A CIO’s guide to addressing white privilege

Ranked in the top five of this year’s CIO UK 100, Callow drew high praise from the judges for a proactive approach to tackling diversity, equity and inclusion.

Last autumn, he bought 10 copies of White Fragility by Robin DiAngelo and invited the 300 staff across the digital directorate of both hospitals to borrow them. He also bought each member of the board a copy of the book. Later that year, Callow hosted discussions about tackling diversity and discrimination with the directorate and trust board, leading to a joint board development session on how to address racism.

The University Hospitals of Northamptonshire would go on to launch a new leadership programme for Black and Asian staff in the spring, while Callow has since recruited up to 25 board members to volunteer their time for career coaching sessions to these same professionals. Callow himself offers two hours a month.

“A lot of colleagues don’t have access to somebody who can have those kind of conversations, particularly if you’ve come from overseas and you haven’t built up a network,” says Callow, who is executive sponsor of both Trust REACH (Race, Equality and Cultural Heritage) staff networks. But he admits that addressing such issues can only begin with leaders getting uncomfortable, and tackling subjects that may be beyond their expertise.

“Reading White Fragility was a pivotal moment,” he says. “It made me feel more equipped to have some of these conversations.”

2023 is about stability and the next job

Callow says he is most proud of his automated coding project of endoscopy patient episodes, whereby the Trust has used AI to automatically code 87% of monthly endoscopy activity, with an average accuracy of primary diagnosis and procure assignment of 94%—approximately the same as a human coder.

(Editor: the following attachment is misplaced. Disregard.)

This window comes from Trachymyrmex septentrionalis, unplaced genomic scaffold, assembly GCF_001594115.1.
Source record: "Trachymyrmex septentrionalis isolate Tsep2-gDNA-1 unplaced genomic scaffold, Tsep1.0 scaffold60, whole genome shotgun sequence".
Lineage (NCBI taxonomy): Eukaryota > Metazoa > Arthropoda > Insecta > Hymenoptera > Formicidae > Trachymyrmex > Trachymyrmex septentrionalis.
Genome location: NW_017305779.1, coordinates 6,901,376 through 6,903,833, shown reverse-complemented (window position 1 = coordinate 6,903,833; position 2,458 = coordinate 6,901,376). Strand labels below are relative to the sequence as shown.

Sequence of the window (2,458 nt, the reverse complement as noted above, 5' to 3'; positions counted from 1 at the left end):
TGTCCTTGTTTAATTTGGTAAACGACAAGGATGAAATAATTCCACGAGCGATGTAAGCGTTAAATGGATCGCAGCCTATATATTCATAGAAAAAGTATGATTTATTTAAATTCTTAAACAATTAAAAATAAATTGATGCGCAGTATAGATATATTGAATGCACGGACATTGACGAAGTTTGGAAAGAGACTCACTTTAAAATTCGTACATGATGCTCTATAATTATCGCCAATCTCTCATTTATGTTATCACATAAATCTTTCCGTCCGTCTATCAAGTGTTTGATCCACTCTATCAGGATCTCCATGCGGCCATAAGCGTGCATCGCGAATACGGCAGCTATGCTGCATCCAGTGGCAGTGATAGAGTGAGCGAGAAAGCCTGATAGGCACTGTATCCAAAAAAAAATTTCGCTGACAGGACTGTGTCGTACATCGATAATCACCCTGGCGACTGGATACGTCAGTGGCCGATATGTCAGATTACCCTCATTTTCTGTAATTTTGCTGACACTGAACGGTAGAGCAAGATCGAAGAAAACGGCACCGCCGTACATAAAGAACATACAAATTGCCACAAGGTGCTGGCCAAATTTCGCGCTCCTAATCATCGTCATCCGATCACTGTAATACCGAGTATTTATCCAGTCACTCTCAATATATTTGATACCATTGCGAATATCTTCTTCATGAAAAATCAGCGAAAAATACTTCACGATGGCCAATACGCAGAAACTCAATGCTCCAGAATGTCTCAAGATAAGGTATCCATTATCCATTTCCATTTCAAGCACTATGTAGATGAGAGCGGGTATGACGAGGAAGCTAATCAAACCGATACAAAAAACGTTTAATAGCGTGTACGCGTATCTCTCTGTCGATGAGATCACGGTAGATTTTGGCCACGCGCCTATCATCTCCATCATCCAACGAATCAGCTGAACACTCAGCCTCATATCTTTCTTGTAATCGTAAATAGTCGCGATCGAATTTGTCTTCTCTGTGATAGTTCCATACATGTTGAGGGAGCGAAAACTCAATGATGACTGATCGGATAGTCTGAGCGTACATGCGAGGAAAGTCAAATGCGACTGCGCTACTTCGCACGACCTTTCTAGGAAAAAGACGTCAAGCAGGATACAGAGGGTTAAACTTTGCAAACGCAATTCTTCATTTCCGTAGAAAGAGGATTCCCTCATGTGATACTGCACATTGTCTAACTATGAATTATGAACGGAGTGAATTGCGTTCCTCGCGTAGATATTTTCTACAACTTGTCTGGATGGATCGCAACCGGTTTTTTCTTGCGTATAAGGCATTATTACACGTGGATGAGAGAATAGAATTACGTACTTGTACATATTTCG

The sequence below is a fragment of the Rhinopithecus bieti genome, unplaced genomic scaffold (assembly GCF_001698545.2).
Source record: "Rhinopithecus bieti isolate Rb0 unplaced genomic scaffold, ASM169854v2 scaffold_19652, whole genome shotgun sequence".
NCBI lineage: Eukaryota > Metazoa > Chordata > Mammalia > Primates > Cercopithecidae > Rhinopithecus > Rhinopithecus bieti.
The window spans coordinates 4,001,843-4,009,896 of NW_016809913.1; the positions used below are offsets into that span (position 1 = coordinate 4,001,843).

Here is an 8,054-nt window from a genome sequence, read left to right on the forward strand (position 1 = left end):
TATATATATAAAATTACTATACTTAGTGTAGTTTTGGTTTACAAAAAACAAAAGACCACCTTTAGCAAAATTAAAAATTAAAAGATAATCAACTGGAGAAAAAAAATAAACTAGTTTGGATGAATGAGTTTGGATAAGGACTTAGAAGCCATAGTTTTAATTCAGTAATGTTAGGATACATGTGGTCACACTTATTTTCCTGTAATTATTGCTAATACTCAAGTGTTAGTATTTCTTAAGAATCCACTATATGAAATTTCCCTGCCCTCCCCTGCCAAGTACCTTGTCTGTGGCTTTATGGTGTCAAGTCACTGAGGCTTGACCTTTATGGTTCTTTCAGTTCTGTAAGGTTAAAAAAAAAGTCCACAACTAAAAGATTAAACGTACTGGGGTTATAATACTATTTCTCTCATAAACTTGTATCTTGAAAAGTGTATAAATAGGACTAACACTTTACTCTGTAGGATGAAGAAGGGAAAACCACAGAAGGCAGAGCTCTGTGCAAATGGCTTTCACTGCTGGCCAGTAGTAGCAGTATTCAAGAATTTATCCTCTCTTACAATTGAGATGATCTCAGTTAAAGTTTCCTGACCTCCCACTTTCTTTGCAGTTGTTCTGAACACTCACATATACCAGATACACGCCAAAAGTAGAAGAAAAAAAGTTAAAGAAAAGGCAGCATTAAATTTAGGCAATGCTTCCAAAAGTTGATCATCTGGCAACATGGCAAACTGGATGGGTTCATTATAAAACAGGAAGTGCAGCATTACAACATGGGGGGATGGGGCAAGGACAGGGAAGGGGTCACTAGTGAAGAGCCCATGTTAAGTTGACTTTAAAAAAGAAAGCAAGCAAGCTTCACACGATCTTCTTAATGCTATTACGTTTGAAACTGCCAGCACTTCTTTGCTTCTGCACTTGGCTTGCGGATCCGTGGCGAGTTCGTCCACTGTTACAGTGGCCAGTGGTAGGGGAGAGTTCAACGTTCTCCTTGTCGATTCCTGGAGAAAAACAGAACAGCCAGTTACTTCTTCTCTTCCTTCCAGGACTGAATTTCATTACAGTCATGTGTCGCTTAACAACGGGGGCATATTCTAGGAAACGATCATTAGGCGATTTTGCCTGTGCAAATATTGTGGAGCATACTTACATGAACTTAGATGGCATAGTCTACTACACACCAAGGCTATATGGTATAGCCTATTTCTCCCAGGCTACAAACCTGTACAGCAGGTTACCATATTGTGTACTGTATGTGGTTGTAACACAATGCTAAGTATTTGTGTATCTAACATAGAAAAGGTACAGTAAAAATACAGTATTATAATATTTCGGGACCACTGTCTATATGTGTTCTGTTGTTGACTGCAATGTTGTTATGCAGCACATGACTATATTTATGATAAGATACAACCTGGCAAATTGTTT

He acknowledges there are challenges ahead for his successor Dan Howard to the CDIO post, from integrating digital strategies to rolling out electronic patient records, but as interim CEO, Callow is looking at the bigger picture of improving clinical collaboration, managing rising costs, and supporting staff through a difficult winter.

“We need to strip out some of those things that are no longer needed [from Covid],” he says. “And that’s hard when you’ve still got your emergency department full, ambulances queuing, and wards where people wait a long time to be discharged.”

Callow believes that CIOs are equally equipped to take the CEO role as other board members, and admits he would be more interested in a deputy CEO position than six months ago. Yet a return to familiar territory beckons.

From mid-January, Callow will become CDIO at the University Hospitals of Nottingham, a move influenced in part by a new challenge as well as a shorter commute. “There’s a lot I can contribute to their digital progression and I like the established links with the university that I can be part of,” he said. “The focus for the new year will be on getting up to speed with the NUH CDIO role and strong delivery.”

Diversity and Inclusion, IT Leadership, IT Management